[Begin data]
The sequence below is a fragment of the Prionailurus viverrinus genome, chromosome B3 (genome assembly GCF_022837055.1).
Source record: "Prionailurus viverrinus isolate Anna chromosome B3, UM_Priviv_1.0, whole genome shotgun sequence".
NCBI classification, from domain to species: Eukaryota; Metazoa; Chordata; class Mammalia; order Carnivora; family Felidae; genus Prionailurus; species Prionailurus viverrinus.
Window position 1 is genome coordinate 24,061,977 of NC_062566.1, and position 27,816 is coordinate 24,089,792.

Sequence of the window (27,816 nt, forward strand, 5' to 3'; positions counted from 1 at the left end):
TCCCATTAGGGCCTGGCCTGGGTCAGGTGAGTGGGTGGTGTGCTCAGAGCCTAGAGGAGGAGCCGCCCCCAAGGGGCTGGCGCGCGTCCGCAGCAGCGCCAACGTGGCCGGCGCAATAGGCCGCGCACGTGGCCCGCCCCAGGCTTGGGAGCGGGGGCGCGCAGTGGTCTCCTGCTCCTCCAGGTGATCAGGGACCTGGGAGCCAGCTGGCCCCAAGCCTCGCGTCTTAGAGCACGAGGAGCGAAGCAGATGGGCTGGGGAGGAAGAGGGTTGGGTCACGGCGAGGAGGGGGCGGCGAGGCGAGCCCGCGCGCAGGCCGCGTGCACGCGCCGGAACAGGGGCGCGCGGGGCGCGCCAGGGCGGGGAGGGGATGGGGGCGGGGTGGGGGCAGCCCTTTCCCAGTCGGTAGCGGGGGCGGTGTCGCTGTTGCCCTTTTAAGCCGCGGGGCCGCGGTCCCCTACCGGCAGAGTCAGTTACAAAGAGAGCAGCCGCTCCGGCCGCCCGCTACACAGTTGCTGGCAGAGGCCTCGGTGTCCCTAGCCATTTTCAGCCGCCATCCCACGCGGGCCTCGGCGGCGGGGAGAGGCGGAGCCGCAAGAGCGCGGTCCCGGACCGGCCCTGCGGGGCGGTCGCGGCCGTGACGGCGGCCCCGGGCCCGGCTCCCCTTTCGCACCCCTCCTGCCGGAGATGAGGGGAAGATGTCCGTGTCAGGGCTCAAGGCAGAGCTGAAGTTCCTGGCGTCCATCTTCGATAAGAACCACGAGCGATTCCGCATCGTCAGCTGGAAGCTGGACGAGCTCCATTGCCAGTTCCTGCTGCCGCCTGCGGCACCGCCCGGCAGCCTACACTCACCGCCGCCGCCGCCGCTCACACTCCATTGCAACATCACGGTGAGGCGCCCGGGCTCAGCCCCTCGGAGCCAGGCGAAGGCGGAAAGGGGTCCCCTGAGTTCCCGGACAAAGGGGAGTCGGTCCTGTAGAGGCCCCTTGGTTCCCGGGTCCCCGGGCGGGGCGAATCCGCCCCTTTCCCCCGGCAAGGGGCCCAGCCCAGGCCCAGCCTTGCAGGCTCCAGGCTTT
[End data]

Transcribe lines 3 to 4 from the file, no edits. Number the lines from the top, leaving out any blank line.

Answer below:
NCBI classification, from domain to species: Eukaryota; Metazoa; Chordata; class Mammalia; order Carnivora; family Felidae; genus Prionailurus; species Prionailurus viverrinus.
Window position 1 is genome coordinate 24,061,977 of NC_062566.1, and position 27,816 is coordinate 24,089,792.